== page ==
Study to Evaluate the Natural History of Head and Neck Cancer Precursors in Taiwan
- Cancer of the mouth and throat is one of the most common cancers in Taiwan. This cancer develops over several years, beginning as white or red patches in the mouth or throat that become growths. It can also cause a condition that leads to rigidity of the cheeks. The growths can be identified when a doctor looks into a person s mouth. It is currently not clear why some people with abnormal growths progress to cancer while others do not. Researchers want to better understand why some patients with early abnormal growths get late abnormal growths. They also want to understand why some people get abnormal growths again, even after they receive treatment.
- To understand why some people with precancerous lesions in their mouth develop cancer while others do not.
- Adults 21 years and older, some with abnormal growths in the mouth, some without any, and some with head and neck cancer.
- Participants will visit a hospital in Taiwan 2 times.
- At the first visit, participants will answer questions about their health, lifestyle, and family medical history. A doctor will examine the participant s mouth and take a small piece of any growth they see. They will do this with a brush. They will also photograph the participant s mouth. Participants will also give blood and saliva samples, plus a small sample of a mouth rinse.
- Participants who are diagnosed with a late abnormal growth that is not cancer will return for a second visit. They will answer the same questions and undergo the same procedures as at the first study.
Head and Neck Neoplasms
|Official Title:||Pilot Study to Evaluate the Natural History of Head and Neck Cancer Precursors in Taiwan|
- Cancer [ Time Frame: ongoing ] [ Designated as safety issue: No ]
- Pre-Cancer [ Time Frame: ongoing ] [ Designated as safety issue: No ]
|Study Start Date:||November 2013|
|Estimated Study Completion Date:||November 2014|
|Estimated Primary Completion Date:||November 2014 (Final data collection date for primary outcome measure)|
Head and neck squamous cell carcinomas (HNSCCs), which include cancers of the oral cavity, oropharynx, and larynx, are the sixth most common cancer worldwide with an estimated annual burden of 355,000 deaths and 633,000 incident cases. HNSCCs are ideal candidates for screening, early detection, and secondary prevention given the amenability for visual inspection and specimen collection, the availability of recognized premalignant lesions (clinically-defined as leukoplakia, erythroplakia, and submucous fibrosis and histologically-defined based on the grade of dysplasia), and evidence that screening and early detection can lead to significant reductions in mortality. Nonetheless, there are currently no guidelines for screening, treatment, or follow-up of patients with HNSCC precursors, in part, owing to the current gaps in knowledge regarding the early and long-term natural history of clinical/histologic precursor lesions, the lack of validated predictive biomarkers, and thus the inability to accurately identify those lesions that are most likely to progress to cancer.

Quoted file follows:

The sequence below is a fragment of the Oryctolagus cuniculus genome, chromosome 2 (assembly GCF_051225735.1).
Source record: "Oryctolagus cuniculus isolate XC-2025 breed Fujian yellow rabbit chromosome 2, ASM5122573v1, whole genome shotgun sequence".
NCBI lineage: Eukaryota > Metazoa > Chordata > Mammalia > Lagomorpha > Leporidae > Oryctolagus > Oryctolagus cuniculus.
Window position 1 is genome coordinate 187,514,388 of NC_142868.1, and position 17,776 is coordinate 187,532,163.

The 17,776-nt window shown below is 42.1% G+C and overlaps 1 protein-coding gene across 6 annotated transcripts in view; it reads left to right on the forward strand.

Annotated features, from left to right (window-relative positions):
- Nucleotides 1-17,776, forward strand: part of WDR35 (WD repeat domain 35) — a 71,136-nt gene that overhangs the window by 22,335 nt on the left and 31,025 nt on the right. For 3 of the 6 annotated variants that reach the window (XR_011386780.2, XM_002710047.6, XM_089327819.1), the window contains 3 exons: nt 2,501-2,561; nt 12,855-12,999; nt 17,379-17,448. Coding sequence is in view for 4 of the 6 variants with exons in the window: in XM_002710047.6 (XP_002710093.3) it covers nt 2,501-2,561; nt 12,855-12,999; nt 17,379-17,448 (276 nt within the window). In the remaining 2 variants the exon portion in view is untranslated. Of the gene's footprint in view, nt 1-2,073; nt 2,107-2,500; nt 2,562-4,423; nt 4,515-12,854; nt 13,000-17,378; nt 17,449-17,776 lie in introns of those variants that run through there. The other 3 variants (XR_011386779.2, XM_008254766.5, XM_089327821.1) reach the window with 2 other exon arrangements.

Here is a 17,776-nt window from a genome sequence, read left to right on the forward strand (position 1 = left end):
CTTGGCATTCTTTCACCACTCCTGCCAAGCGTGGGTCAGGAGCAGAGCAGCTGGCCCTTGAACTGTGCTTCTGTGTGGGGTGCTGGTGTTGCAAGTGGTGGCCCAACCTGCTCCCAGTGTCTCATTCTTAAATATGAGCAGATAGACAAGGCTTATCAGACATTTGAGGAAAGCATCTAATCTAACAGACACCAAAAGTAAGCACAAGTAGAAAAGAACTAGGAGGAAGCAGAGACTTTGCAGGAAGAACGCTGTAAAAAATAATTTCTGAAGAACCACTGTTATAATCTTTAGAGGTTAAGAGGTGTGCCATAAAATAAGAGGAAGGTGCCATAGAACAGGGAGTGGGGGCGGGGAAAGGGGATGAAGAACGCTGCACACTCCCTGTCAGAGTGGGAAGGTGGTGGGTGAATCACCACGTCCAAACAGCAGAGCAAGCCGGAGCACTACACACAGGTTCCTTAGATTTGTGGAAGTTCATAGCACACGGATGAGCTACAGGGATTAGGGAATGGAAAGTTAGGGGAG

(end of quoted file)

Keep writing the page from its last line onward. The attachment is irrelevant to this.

To address these gaps in knowledge, we plan to conduct a prospective cohort study to investigate the early natural history of HNSCC precursors, including: 1) the rates and time course of progression or regression of precursor lesions, 2) ability of epidemiologic variables and tissue-based biomarkers in predicting progression/regression, and 3) feasibility of identifying promising biomarkers in less invasively collected specimens.
The current concept pertains to a pilot study in Taiwan to evaluate the feasibility of conducting a prospective cohort study. The goals of the pilot study are: 1) to pilot the study procedures, including recruitment and follow-up of participants, collection of questionnaire data, and collection, storage, and testing of biologic specimens and 2) to collect preliminary data, such as prevalence of risk factors and histologic precursors, to aid in the design of a cohort study. Furthermore, the pilot study will be adequately large to conduct case-control comparisons of risk factors and molecular markers across the control precursor cancer continuum.
Please refer to this study by its ClinicalTrials.gov identifier: NCT02017288
|Contact: Anil K Chaturvedi, M.D.||(240) email@example.com|
|National Taiwan University||Recruiting|
|Principal Investigator:||Anil K Chaturvedi, M.D.||National Cancer Institute (NCI)|